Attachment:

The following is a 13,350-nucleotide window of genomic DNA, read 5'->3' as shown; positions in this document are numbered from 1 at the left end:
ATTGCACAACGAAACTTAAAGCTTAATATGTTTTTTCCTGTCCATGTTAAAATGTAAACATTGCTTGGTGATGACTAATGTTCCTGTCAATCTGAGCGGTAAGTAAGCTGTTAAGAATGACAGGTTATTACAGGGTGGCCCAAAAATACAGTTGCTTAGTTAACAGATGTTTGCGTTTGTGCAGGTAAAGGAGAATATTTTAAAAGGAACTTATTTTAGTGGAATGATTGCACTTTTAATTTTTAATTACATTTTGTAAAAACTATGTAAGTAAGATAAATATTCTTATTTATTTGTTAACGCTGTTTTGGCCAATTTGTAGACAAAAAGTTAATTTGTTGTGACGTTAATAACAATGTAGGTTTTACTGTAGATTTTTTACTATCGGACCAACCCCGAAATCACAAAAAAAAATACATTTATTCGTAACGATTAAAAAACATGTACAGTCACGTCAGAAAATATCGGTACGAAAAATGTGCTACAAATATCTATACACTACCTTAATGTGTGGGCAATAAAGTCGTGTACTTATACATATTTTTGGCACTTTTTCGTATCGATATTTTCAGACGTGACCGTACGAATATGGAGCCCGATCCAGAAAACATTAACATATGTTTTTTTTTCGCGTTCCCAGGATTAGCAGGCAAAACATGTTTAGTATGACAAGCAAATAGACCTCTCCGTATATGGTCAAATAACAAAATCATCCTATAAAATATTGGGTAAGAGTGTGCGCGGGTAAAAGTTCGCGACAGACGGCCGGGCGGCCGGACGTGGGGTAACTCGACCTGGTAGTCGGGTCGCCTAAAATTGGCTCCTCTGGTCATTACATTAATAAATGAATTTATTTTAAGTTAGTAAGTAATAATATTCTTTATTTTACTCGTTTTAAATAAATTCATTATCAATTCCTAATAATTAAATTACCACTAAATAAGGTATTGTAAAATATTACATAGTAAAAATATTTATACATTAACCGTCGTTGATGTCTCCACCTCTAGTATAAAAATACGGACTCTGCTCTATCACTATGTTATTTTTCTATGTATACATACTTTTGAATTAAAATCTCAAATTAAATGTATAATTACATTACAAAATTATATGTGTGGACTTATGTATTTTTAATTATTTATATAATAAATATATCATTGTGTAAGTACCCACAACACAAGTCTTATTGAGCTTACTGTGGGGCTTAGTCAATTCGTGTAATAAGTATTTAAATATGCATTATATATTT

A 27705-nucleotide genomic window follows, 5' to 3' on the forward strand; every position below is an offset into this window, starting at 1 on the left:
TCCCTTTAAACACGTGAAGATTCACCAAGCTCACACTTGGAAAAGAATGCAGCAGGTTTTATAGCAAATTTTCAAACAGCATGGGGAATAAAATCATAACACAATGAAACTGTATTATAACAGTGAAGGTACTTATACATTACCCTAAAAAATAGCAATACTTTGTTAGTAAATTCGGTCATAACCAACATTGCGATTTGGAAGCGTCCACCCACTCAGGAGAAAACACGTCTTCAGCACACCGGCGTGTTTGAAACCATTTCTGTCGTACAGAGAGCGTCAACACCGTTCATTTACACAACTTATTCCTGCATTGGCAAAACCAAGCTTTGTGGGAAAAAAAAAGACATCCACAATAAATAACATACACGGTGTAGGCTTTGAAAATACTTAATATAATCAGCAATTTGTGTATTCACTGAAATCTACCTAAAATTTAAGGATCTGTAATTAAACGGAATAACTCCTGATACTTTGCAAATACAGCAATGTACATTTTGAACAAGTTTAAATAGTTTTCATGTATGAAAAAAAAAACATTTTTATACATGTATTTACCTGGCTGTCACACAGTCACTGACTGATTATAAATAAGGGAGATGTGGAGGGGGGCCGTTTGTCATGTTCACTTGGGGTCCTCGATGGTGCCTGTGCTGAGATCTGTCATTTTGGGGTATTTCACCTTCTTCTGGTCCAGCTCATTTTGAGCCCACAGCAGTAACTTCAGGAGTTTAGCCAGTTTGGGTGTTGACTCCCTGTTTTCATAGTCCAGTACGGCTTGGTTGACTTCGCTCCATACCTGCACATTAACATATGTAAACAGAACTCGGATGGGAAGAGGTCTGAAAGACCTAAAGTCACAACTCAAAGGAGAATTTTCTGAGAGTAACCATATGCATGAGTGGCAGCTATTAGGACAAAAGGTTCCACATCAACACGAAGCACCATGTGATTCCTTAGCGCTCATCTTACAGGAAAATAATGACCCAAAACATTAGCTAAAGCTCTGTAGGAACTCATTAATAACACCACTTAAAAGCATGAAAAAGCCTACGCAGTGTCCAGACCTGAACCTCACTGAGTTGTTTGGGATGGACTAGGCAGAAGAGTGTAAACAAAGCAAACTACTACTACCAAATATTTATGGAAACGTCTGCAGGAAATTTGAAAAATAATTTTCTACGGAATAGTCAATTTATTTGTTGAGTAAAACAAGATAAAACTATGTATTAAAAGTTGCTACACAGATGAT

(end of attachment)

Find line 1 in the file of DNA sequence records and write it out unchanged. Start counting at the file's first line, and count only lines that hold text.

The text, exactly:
The following is a 13,350-nucleotide window of genomic DNA, read 5'->3' as shown; positions in this document are numbered from 1 at the left end: